Ohinemuri Regional History Journal 43, September 1999
By C W Malcolm
A contrast is presented by the picture of the 1938 Salvation Army Band and that of the Municipal Band on page 10b facing the article by Bruce Roberts in Journal 30. But they do not tell the full story: the Municipal Band was not always so large, nor the Salvation Army Band so small nor of necessity augmented by female players, a generally unusual feature.
Indeed there were times when neither Band existed and at other times there were fluctuations when one Band existed and the other did not. There were notable occasions when, in the absence of a municipal band, the Salvation Army Band was called to officiate.
When the large crowd of Paeroa citizens gathered at the railway station to farewell the first troops for the 1914 War, the Salvation Army Band was on the platform providing the music in its attempt to add cheer to the sadness of the occasion.
On 25 April 1916, at the first Anzac Day Commemoration in the Wharf Street theatre, Captain Gill Inglis of the Salvation Army gave the address and his Band not only accompanied the singing of the hymns but also demonstrated its skill by rendering the solemn Dead March in Saul with spine-tingling effect.
The Band fluctuated in size from time to time when Salvation Army families moved to or from the district. But it was possibly at its peak of performance in 1925 when the country's Salvationist Bands gathered in Auckland for one of its Band Festivals. It was by no means the largest Band there but it received the greatest ovation for its playing in the Town Hall.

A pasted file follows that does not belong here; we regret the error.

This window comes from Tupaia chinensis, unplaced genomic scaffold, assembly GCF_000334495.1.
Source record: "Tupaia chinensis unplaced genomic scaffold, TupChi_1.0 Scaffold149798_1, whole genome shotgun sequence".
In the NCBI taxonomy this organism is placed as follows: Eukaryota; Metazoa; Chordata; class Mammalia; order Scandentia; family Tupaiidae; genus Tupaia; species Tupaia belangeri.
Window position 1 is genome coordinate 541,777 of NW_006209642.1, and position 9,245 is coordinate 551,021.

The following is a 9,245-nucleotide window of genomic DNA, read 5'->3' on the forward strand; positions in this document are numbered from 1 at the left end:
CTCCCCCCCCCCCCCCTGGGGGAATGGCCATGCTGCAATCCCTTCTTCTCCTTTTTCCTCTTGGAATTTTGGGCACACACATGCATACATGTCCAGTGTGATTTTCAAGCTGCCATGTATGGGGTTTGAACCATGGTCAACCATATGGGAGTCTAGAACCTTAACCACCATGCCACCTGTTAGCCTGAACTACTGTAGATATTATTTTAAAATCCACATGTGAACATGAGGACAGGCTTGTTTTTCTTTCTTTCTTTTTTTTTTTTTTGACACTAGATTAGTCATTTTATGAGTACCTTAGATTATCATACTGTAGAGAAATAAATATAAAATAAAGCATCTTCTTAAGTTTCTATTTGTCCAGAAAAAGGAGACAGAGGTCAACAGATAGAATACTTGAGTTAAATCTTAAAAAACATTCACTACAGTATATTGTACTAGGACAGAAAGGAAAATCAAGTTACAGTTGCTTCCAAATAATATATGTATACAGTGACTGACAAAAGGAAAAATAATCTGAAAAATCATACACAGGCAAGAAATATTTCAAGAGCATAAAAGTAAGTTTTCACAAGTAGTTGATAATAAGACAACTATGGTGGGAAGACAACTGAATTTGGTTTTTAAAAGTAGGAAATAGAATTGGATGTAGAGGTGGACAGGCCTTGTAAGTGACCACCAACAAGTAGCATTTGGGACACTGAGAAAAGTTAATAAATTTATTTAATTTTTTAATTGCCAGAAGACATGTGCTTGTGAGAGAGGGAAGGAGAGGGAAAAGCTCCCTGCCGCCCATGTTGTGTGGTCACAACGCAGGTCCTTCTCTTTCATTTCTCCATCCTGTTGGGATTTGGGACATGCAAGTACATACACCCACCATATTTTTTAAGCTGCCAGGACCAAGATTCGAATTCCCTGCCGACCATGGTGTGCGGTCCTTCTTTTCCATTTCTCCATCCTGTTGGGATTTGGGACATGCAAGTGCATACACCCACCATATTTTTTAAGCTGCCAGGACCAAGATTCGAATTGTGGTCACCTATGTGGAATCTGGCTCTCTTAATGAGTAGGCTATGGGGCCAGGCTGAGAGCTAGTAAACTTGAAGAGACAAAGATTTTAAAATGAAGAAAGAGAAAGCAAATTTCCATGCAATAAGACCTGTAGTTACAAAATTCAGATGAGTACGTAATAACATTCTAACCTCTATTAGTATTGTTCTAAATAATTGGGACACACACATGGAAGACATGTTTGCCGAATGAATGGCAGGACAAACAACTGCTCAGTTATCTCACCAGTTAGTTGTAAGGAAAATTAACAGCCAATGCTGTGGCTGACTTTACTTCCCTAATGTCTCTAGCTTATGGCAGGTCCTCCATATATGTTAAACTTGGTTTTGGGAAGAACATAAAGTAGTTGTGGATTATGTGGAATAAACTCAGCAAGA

Salvation Army Bands are not isolated local Bodies of the town in which they exist, but world-wide they are subject to the Rules and regulations of the International Headquarters in London with its own Musical Department, where its music is printed, with its own notable composers and its own establishment where its Band instruments are manufactured.
In 1967 its top ranking International Staff Band visited New Zealand including a spectacular march down Auckland's Queen Street. The four-hour long Funeral Procession of General Bramwell Booth in 1929 was interspersed at intervals by fifteen of London's top Salvationist Bands. London had witnessed few if any such scenes.
I was in London in 1978 and heard some incomparable bands during the Army's International Congress. As a tribute to the work of the Salvation Army a great service was held in historic Westminster Abbey. Surely it was rare indeed that those high and ancient stone vaults re-echoed to the music of the New York Staff Band which had crossed the Atlantic for the great Occasion.
But I am sure that the most moving band music I have ever heard was in St. Paul's Cathedral at a similar tribute to the Salvation Army when the Melbourne Staff Band from Australia ended the celebration with Bach's "Jesu' joy of man's desiring" the last note seeming to whisper round the vast dome above as if to prolong the lingering grandeur of its incomparable harmony.
By international regulation every Salvation Army Band obeys its London Headquarters: never to march away from their place of worship but always, as a guide, towards it; when marching through the streets to cease playing within a specified distance of any other church or place of worship to avoid possible disturbance; never to enter any band competition; and always to open and close their regular Band practices with prayer for their main purpose, to attract and draw men and women to the Christian Gospel.
A detailed history of the Salvation Army and its bands in Paeroa appears in Journal 17, June 1973, pages 7 to 13 by our contributor, C W Malcolm. [see Journal 17: Salvation Army in Paeroa - R]